Photo via NintendoTwizer/imgur
Aside from personal collections, members' rare finds, accomplishments, and bargain deals are also popular within the community.
"In recent history, Byuu posted about his SNES full set and that's garnered an incredible amount of attention," Informationator revealed. The post displays Byuu's success at scoring copies of all 721 commercially available Super NES titles and has received more than 300 upvotes.
"One of the large things that comes with this forum is deal hunting," moderator humanman42 said. As the creator of the subreddit r/ThriftStoreHauls, which collects amazing discoveries at thrift stores, he is no stranger to deal hunting.
"All those Earthbounds for under $10. Those seem to be the crowd favorite."
Collecting video game-related relics does a lot more than satisfy a nostalgia itch. For at least two of the moderators, the practice is much more personal.
"I had what one might consider a tough life growing up," maverickrenegade revealed. "I went through the wringer as a child. Divorce, foster homes, the death of a parent at a young age, social outcast, depression because of aforementioned items, etc. Video games were my means of escape and that's where my passion for them developed."
"I would love to thank my dad for buying me that Sega Genesis during those hard times," he continued. "Your sacrifice may have gone unnoticed when I was kid, but it definitely doesn't as an adult. If it weren't for him introducing me that new world, I may not have made it out of my childhood as unscathed as I had."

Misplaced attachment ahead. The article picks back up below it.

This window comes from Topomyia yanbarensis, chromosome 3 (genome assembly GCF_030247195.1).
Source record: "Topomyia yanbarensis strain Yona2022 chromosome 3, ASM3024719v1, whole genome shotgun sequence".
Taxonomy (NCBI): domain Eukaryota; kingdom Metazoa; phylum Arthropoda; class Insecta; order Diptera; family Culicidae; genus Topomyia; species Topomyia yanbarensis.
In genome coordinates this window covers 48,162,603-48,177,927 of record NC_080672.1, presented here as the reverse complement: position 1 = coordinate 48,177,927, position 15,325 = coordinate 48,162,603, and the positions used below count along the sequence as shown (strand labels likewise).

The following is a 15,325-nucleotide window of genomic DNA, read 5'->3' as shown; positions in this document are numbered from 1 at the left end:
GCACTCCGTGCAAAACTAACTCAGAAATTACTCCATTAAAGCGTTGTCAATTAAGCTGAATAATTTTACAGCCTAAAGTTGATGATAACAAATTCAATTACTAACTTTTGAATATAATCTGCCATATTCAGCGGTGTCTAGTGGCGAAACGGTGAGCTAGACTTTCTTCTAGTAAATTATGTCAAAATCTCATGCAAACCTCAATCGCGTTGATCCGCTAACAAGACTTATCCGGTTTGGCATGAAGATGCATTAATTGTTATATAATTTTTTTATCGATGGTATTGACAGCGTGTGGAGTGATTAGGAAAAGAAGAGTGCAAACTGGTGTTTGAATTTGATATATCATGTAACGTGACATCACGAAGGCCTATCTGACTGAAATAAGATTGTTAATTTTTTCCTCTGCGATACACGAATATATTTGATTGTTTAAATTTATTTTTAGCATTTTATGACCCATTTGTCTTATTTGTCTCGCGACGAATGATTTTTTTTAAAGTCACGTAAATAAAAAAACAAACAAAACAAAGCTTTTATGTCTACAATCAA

Informationator's passion also developed under less-than-ideal circumstances.
"When we were young, my family wasn't very well off financially, but I never knew it because of how much effort my parents put into providing for us, loving us, and instilling joy in our lives," he said. "On one very special Christmas, that took the form of an NES; with a little help from our grandparents they managed to buy us a system and a few games and man did we play the snot out of that thing! That was the start of something beautiful."
"Here's how awesome my mom is," he continued. "Back when we were poor and living in middle-of-nowhere Texas she managed to—over the course of YEARS—track down every single Mega Man game for the NES. It took many birthdays and Christmases, but she managed to find all six for me. It's a testament to the kinds of lengths she would go to in order to make her kids happy."
Whether it's the thrill of the hunt, the thirst for nostalgia, or touching on something far more personal, the r/gamecollecting community manages to satisfy the needs of its members and moderators alike.
"Gaming is something that can easily bring the two most unlikely people together," humanman42 proclaimed. "The simple mentioning of Mario or Sonic can spark a conversation."
And that is a feat even more amazing than, for example, coming across rare Chrono Trigger test cartridges.
Photo via freespamfree/Flickr